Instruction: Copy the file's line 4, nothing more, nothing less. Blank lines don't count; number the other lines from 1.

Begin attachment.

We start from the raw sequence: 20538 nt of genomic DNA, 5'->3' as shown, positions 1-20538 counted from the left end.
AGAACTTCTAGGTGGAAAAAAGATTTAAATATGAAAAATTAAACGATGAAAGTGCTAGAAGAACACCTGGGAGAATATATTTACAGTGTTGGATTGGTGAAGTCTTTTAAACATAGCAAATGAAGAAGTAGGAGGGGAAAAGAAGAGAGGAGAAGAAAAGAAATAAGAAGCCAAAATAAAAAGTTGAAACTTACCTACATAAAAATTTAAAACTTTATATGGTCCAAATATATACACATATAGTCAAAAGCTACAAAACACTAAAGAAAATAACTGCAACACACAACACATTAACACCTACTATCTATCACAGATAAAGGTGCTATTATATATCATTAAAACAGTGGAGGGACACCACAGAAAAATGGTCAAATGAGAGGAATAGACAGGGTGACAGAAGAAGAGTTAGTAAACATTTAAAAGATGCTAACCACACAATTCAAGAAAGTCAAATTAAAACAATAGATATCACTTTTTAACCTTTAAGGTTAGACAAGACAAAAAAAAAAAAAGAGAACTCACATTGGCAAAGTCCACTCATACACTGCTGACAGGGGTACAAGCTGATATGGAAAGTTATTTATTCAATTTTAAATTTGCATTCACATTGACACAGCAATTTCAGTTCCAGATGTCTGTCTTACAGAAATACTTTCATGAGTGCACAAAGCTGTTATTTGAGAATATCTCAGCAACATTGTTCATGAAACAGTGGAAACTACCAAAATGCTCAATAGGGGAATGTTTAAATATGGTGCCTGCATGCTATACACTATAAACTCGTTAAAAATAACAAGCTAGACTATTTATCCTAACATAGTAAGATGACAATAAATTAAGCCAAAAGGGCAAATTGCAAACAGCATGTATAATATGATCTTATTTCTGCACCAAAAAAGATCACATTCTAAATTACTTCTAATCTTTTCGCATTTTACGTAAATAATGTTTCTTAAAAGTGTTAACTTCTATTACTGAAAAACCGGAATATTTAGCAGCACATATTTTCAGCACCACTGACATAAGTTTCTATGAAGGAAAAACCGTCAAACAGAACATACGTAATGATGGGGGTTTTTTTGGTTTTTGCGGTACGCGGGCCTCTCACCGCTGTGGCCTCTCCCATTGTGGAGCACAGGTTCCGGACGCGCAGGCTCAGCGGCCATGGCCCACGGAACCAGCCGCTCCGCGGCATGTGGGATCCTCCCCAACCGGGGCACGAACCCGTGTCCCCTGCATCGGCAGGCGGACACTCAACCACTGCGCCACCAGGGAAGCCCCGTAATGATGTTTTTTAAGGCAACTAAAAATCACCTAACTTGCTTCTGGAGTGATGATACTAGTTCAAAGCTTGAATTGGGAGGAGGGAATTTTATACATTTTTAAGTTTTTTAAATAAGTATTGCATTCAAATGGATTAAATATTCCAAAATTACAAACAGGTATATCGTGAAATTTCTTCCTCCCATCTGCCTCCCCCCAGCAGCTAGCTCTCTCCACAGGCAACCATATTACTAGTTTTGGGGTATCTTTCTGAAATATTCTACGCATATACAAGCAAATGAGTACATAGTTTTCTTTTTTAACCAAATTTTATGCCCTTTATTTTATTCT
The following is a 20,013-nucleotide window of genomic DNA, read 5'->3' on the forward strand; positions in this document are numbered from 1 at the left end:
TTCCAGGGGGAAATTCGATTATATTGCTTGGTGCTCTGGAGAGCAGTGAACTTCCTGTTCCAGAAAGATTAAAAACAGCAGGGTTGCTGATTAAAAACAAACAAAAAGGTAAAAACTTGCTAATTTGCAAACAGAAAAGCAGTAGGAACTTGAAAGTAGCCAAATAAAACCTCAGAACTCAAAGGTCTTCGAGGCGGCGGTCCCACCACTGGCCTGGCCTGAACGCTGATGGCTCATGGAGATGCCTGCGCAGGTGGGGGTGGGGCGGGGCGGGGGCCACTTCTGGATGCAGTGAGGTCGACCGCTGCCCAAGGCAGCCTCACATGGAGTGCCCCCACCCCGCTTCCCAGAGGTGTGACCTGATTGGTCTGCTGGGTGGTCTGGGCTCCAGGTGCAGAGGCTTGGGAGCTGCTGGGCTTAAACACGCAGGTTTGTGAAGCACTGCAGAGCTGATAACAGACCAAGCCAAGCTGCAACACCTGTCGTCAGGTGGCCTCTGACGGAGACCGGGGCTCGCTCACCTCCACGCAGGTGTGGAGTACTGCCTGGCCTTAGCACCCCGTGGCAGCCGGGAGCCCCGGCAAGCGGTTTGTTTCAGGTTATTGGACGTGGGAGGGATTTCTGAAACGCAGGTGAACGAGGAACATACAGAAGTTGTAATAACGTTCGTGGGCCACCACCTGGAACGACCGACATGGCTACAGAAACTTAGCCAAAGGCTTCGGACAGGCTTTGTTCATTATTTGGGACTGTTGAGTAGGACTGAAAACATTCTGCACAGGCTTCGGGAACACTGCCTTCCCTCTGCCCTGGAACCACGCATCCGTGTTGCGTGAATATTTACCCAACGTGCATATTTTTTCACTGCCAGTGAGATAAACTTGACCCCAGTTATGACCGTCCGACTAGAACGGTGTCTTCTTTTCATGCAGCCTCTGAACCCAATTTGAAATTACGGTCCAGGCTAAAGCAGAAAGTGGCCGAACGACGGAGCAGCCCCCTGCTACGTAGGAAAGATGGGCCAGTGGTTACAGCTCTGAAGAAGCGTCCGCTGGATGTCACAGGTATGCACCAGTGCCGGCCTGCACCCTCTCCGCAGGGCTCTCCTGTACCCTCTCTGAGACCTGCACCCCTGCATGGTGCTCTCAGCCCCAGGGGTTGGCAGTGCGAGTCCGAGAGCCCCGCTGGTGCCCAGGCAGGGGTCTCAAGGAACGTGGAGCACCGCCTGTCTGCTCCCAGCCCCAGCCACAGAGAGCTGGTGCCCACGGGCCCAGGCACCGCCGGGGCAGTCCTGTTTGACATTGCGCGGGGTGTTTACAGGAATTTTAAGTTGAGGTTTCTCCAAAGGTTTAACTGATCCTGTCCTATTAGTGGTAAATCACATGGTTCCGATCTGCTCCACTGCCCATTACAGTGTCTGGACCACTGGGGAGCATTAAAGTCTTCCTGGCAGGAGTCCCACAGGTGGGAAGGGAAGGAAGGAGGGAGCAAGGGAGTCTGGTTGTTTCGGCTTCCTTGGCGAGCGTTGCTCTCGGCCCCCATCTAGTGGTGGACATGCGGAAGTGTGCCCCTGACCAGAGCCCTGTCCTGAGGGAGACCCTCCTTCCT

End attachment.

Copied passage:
TTCCAGGGGGAAATTCGATTATATTGCTTGGTGCTCTGGAGAGCAGTGAACTTCCTGTTCCAGAAAGATTAAAAACAGCAGGGTTGCTGATTAAAAACAAACAAAAAGGTAAAAACTTGCTAATTTGCAAACAGAAAAGCAGTAGGAACTTGAAAGTAGCCAAATAAAACCTCAGAACTCAAAGGTCTTCGAGGCGGCGGTCCCACCACTGGCCTGGCCTGAACGCTGATGGCTCATGGAGATGCCTGCGCAGGTGGGGGTGGGGCGGGGCGGGGGCCACTTCTGGATGCAGTGAGGTCGACCGCTGCCCAAGGCAGCCTCACATGGAGTGCCCCCACCCCGCTTCCCAGAGGTGTGACCTGATTGGTCTGCTGGGTGGTCTGGGCTCCAGGTGCAGAGGCTTGGGAGCTGCTGGGCTTAAACACGCAGGTTTGTGAAGCACTGCAGAGCTGATAACAGACCAAGCCAAGCTGCAACACCTGTCGTCAGGTGGCCTCTGACGGAGACCGGGGCTCGCTCACCTCCACGCAGGTGTGGAGTACTGCCTGGCCTTAGCACCCCGTGGCAGCCGGGAGCCCCGGCAAGCGGTTTGTTTCAGGTTATTGGACGTGGGAGGGATTTCTGAAACGCAGGTGAACGAGGAACATACAGAAGTTGTAATAACGTTCGTGGGCCACCACCTGGAACGACCGACATGGCTACAGAAACTTAGCCAAAGGCTTCGGACAGGCTTTGTTCATTATTTGGGACTGTTGAGTAGGACTGAAAACATTCTGCACAGGCTTCGGGAACACTGCCTTCCCTCTGCCCTGGAACCACGCATCCGTGTTGCGTGAATATTTACCCAACGTGCATATTTTTTCACTGCCAGTGAGATAAACTTGACCCCAGTTATGACCGTCCGACTAGAACGGTGTCTTCTTTTCATGCAGCCTCTGAACCCAATTTGAAATTACGGTCCAGGCTAAAGCAGAAAGTGGCCGAACGACGGAGCAGCCCCCTGCTACGTAGGAAAGATGGGCCAGTGGTTACAGCTCTGAAGAAGCGTCCGCTGGATGTCACAGGTATGCACCAGTGCCGGCCTGCACCCTCTCCGCAGGGCTCTCCTGTACCCTCTCTGAGACCTGCACCCCTGCATGGTGCTCTCAGCCCCAGGGGTTGGCAGTGCGAGTCCGAGAGCCCCGCTGGTGCCCAGGCAGGGGTCTCAAGGAACGTGGAGCACCGCCTGTCTGCTCCCAGCCCCAGCCACAGAGAGCTGGTGCCCACGGGCCCAGGCACCGCCGGGGCAGTCCTGTTTGACATTGCGCGGGGTGTTTACAGGAATTTTAAGTTGAGGTTTCTCCAAAGGTTTAACTGATCCTGTCCTATTAGTGGTAAATCACATGGTTCCGATCTGCTCCACTGCCCATTACAGTGTCTGGACCACTGGGGAGCATTAAAGTCTTCCTGGCAGGAGTCCCACAGGTGGGAAGGGAAGGAAGGAGGGAGCAAGGGAGTCTGGTTGTTTCGGCTTCCTTGGCGAGCGTTGCTCTCGGCCCCCATCTAGTGGTGGACATGCGGAAGTGTGCCCCTGACCAGAGCCCTGTCCTGAGGGAGACCCTCCTTCCT